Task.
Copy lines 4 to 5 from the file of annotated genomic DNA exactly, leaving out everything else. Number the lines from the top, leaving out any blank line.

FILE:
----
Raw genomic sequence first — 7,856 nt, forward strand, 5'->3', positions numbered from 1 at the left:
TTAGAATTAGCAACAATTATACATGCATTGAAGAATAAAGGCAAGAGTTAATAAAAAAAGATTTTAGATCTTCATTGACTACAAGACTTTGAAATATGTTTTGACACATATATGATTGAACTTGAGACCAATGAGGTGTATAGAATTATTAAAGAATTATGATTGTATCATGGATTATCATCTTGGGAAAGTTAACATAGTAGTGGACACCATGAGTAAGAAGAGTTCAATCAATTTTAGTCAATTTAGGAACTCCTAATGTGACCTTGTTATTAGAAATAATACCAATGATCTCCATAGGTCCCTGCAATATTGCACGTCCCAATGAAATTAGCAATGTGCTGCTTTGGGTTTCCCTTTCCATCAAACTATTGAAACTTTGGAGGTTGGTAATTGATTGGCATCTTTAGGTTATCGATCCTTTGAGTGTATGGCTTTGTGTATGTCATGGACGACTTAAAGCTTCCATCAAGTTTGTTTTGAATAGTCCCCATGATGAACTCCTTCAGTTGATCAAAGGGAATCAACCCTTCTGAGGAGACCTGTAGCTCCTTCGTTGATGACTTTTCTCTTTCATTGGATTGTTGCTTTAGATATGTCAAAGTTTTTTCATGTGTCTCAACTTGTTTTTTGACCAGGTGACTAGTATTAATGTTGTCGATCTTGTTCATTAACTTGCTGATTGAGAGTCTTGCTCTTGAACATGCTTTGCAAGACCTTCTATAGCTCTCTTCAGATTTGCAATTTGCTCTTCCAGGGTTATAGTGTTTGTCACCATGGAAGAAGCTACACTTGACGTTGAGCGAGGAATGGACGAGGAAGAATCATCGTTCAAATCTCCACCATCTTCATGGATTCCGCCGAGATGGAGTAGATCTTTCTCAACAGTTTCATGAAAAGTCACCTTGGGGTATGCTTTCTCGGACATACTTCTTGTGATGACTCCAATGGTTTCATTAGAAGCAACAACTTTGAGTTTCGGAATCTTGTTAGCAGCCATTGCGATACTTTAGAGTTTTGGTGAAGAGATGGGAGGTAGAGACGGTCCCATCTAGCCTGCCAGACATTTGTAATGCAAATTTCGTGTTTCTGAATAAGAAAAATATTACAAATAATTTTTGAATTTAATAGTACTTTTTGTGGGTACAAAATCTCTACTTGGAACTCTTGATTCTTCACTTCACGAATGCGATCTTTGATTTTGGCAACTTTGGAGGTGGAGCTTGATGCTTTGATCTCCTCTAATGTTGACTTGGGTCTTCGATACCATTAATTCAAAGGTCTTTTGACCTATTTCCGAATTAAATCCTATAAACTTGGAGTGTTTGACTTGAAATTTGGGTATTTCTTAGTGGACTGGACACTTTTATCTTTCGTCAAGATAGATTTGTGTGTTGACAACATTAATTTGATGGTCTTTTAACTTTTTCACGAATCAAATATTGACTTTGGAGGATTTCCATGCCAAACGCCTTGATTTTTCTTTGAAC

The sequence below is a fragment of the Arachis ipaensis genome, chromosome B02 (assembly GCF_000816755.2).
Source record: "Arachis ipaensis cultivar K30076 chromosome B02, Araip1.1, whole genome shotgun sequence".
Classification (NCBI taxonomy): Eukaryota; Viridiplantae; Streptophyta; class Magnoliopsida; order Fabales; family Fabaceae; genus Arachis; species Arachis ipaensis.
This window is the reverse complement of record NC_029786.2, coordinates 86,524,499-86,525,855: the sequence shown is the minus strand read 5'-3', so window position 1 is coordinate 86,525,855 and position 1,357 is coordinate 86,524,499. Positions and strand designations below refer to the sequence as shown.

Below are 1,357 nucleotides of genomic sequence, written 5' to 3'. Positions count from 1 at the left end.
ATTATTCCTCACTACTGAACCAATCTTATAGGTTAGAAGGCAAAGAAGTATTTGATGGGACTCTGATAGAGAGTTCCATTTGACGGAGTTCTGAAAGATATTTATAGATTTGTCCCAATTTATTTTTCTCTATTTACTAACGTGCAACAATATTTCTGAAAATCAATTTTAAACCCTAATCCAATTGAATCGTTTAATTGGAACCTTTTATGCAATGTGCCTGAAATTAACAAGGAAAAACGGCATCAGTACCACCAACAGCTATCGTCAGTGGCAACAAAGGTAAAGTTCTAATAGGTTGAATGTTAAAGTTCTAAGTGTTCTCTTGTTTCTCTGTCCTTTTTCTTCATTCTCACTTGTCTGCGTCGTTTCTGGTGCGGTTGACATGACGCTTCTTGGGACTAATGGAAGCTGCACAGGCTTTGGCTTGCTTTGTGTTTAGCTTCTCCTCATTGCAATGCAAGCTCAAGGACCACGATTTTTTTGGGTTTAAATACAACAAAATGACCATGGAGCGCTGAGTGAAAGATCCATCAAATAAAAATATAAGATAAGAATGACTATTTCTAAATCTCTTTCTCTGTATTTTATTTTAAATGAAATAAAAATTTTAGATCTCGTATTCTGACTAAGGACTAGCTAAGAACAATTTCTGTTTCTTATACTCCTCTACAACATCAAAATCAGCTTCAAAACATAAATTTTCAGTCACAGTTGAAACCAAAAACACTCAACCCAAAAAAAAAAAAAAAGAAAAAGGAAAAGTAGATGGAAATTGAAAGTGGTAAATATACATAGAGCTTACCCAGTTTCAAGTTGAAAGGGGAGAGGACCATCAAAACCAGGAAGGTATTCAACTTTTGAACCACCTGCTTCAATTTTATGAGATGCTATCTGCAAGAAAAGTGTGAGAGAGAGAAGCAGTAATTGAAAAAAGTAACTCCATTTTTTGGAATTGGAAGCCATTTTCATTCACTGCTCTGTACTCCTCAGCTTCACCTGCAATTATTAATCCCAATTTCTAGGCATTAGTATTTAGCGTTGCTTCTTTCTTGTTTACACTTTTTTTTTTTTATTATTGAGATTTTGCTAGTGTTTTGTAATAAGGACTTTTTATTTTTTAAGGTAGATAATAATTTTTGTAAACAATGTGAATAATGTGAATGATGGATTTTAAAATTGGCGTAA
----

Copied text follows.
Source record: "Arachis ipaensis cultivar K30076 chromosome B02, Araip1.1, whole genome shotgun sequence".
Classification (NCBI taxonomy): Eukaryota; Viridiplantae; Streptophyta; class Magnoliopsida; order Fabales; family Fabaceae; genus Arachis; species Arachis ipaensis.